The farming activities ended when Emiel passed away in 1956. At the time of his death, Emil’s sons, René and Nestor Lindemans, were completing their studies, so a brewer named Triphon Antoons was hired to run the brewery. After the brothers joined the brewery full time, in 1961 they brewed the first kriek according to traditional methods–letting it mature in oak barrels with a second fermentation in the bottle–and used Schaerbeek sour cherries. By 1973, the Schaerbeek cherry became increasingly rare, so they switched to Scandinavian sour cherries.
In 1970, Lindemans began exporting its lambic to France. Also during this time, the brewery expanded into beverage distribution to support the brewery. According to Dirk, the late 1960s “was a rough time for a lot of lambic brewers. Lager beers and ales became very popular and this was at the cost of lambic. In order to survive this crisis the Lindemans family took over a beer distributor with quite a lot of pubs and started to deliver a wide range of beers (lager and specialties from other breweries) to pubs and restaurants in Brussels. In the peak period (late 1970s, early 1980s) they delivered to about 200 pubs and restaurants in Brussels and surroundings.”
Supported by the distribution business, in 1978 Rene and Nestor were able to innovate by producing a pasteurized kriek from cherry pulp and juice, and in 1980 they began to market kriek in barrels, which resulted in a dramatic increase in exports–70% of their production went out of Belgium, with the four main markets being the United States, France, Switzerland and Germany.
In light of the increased demand, a new brewhouse was built in 1992. It contained 1,200 barrels with a capacity of 600 liters in which the lambic ferments and matures. In addition to the kriek, other fruit varieties of lambic were created, and, as Dirk stated, as the “new range of fruit lambics became more and more popular in the 80s, the family faced a new challenge: how to combine both the wholesale and brewing activities in a limited space. They made the wise decision to stop the beer distribution and focus themselves 100% to the lambic brew activities.”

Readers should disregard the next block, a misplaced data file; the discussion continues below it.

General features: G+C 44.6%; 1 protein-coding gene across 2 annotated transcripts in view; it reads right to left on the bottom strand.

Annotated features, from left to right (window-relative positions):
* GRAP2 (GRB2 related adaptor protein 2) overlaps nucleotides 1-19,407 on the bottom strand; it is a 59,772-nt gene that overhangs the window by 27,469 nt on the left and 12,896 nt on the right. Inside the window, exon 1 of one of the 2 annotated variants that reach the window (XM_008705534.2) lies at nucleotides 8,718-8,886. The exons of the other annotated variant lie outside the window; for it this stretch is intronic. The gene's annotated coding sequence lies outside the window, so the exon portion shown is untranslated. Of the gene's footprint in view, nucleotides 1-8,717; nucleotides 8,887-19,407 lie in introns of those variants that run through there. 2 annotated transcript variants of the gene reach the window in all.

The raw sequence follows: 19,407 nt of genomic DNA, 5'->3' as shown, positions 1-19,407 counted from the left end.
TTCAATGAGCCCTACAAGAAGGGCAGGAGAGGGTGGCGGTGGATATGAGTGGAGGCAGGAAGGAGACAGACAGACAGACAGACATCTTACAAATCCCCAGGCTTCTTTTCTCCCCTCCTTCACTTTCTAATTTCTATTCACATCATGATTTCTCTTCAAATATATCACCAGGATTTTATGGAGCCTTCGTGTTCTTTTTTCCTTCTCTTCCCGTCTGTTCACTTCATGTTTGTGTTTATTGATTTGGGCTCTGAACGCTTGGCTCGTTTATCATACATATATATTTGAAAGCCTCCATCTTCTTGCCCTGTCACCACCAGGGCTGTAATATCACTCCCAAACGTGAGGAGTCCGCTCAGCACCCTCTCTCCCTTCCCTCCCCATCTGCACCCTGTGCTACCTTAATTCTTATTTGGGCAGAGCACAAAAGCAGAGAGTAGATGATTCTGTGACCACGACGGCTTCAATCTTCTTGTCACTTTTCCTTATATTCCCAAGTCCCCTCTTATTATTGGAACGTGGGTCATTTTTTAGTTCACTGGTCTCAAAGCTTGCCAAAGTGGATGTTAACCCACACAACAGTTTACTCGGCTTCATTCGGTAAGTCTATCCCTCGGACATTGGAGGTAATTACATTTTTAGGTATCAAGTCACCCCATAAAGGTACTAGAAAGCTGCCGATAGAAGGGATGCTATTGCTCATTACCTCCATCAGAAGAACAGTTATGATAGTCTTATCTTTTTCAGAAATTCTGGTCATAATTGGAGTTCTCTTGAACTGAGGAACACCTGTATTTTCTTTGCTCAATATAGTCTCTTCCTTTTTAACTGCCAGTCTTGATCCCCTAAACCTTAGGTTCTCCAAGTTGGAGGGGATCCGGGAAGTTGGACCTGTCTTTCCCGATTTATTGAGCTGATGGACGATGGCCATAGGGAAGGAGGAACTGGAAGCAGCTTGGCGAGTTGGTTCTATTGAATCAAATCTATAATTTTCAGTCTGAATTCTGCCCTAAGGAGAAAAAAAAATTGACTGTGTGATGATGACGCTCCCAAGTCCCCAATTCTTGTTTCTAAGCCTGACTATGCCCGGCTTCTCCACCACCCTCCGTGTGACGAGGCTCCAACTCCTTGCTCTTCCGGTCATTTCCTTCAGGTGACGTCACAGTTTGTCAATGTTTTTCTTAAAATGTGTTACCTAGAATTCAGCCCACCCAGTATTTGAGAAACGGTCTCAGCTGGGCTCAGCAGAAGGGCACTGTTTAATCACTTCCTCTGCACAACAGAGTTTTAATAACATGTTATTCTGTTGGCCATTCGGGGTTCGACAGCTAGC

In 2006, cousins Dirk and Geert Lindemans took over the daily management of the brewery, and in 2013, in order to meet the increasing domestic and international demand, work began to expand the brewery to double the storage space for the maturation of the lambic. However, in the face of this increased demand, Dirk and Geert will not compromise, “We do not adapt the brewing process to modern equipment; but we adjust modern equipment to brew traditional recipes. We still brew lambic as it should be: spontaneous (or natural) fermentation using the local microflora. No yeast is added manually.” A 200 year history of brewing and dedication to the lambic style, however, does not deter Lindemans from trying new things. For example, they recently brewed a collaboration lambic with Mikkeller called “SpontanBasil,” described as “an authentic old gueuze beer with fresh basil and a surprisingly fresh taste.”
Dirk and Geert are proud of their family brewing heritage and have joined the Belgian Family Brewers (BFB), a non-profit association that requires its member companies to have been brewing beer in Belgium for at least 50 years non-stop. While the Lindemans Brewery today would appear to be significantly different from the “farm of the bad roads” in 1822, the microflora blowing over the valley and gently landing in the lambic–and the family who still nurtures that lambic –are the same as when brewing began there almost 200 years ago.